PRVs do wear out over time and periodically need to be replaced, but sometimes they can be adjusted. M.U.D. does not adjust PRVs since it is part of the property owner’s plumbing system. To adjust a PRV, loosen the lock nut around the base of the threaded stem on top, then turn the stem clockwise to increase the pressure, or counterclockwise to decrease the pressure. All these adjustments are best done while someone has a sink turned on and is monitoring the flow and pressure. If the adjustment helps, then retighten the lock nut. After making any adjustment to a PRV the static pressure (when no water in the house is running) should be checked with a water pressure gauge at a faucet or hose spigot, to be sure it stays below 80 PSI.
M.U.D. recommends any work done on your plumbing system be performed by a Licensed Plumber.
Water softeners can cause a sudden change or decrease in water pressure. To check it, switch the water softener to bypass mode and see if pressure improves. If it does, the low pressure is likely caused by the water softener, and it may need to be serviced or replaced.
If low pressure is only affecting the hot water in your home, there could be a problem with your water heater. Most water heaters have a shut off valve on them, check and make sure that it is fully open. You may need to consult a licensed plumber to evaluate the condition of your water heater and to service or replace it.
If only one faucet has low pressure, the problem may be a clogged aerator. Examine the aerator screen for debris, rust, scale or other particulates that restrict flow. This commonly occurs when water service is shut off. Without pressure in the indoor plumbing system, mineral particles adhering to your pipes flake off and become trapped in the aerator filter. Clean or replace the aerator.
The master water shut-off valve is usually located where the water service line comes into the home and before it goes to a water heater or water softener. If this valve is partially closed it will affect water pressure throughout the entire home. Plumbers may close this valve when they come to do work on your home. Homes with small children also will find this valve mysteriously closed. Check that the valve is completely open.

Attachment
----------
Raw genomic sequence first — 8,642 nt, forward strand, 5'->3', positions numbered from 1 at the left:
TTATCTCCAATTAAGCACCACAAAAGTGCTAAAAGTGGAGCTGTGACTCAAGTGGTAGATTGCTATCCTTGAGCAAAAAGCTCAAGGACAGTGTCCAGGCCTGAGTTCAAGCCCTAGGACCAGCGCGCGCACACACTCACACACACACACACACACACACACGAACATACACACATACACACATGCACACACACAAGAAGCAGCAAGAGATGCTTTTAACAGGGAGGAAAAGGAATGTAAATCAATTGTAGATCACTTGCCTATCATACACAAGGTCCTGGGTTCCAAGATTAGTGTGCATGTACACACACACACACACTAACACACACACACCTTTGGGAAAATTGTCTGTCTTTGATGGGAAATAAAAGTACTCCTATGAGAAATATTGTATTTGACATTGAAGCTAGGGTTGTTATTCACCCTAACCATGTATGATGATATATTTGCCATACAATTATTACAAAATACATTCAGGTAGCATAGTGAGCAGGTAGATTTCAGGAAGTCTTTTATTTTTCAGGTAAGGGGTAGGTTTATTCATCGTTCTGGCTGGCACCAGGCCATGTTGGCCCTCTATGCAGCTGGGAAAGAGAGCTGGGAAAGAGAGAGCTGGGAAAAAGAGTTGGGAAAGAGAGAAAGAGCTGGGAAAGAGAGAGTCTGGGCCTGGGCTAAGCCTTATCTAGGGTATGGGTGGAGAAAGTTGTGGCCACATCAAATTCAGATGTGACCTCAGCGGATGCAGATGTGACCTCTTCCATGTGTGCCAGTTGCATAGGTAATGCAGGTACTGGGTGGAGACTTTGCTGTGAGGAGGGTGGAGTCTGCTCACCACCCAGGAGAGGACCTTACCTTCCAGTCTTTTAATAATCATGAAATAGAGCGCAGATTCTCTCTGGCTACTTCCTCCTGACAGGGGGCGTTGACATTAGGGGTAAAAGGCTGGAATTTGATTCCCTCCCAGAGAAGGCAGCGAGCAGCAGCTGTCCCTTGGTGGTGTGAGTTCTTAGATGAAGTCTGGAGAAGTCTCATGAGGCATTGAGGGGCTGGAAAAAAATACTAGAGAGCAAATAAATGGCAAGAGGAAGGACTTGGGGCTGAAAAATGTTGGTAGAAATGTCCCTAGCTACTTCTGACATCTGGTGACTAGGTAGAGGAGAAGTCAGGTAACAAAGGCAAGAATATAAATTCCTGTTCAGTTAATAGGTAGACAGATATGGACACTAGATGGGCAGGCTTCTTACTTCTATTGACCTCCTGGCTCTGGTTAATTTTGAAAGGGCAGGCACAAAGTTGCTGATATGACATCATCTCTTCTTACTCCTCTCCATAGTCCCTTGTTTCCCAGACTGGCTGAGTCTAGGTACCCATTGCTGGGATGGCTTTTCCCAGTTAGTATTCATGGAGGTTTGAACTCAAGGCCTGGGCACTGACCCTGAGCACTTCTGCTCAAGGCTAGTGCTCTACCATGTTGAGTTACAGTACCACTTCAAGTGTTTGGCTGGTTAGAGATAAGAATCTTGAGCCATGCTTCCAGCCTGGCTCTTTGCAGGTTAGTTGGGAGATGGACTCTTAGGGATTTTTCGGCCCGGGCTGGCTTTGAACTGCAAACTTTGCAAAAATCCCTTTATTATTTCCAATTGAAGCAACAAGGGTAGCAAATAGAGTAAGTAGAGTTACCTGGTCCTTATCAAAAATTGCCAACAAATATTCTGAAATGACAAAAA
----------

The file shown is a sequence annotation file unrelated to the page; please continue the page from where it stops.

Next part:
A common problem in older homes is tuberculation, which causes a reduction in water flow rate. Over time, mineral deposits and corrosion sediment accumulate on the interior of galvanized pipes. This internal build-up of minerals and corrosion does not pose a safety concern, but it does cause weaker flow. This decreases the diameter of the interior pipe, creating a more turbulent and restricted path for the water to flow through.
Unfortunately, the only way to fix tuberculation is to have a licensed plumber replace the service line and/or indoor plumbing. Switching to water conserving fixtures like low-flow showerheads and faucet aerators may help.
Usually a thin coating of calcium carbonate (scale) helps to prevent the corrosion of pipes. Scaling may occur in the hot water pipes due to precipitation of some of the hardness found in the water. At the Florence Water Treatment Plant approximately 35 percent of the hardness is removed from the raw Missouri River water before it is put into our distribution system.
Generally, customers will see water where they don’t expect it to be. They contact us at 402.554.6666 to help determine the source of the water.
Our employees also may report potential problems. Some leaks are detected during routine maintenance on the water system. Not all leaks appear on the surface. Some can only be detected using special equipment.
A leaking water service requires prompt attention to get it shut off or fixed. If the leak causes damage or an accident, the property owner may have liability exposure for not attending to the situation in a timely manner.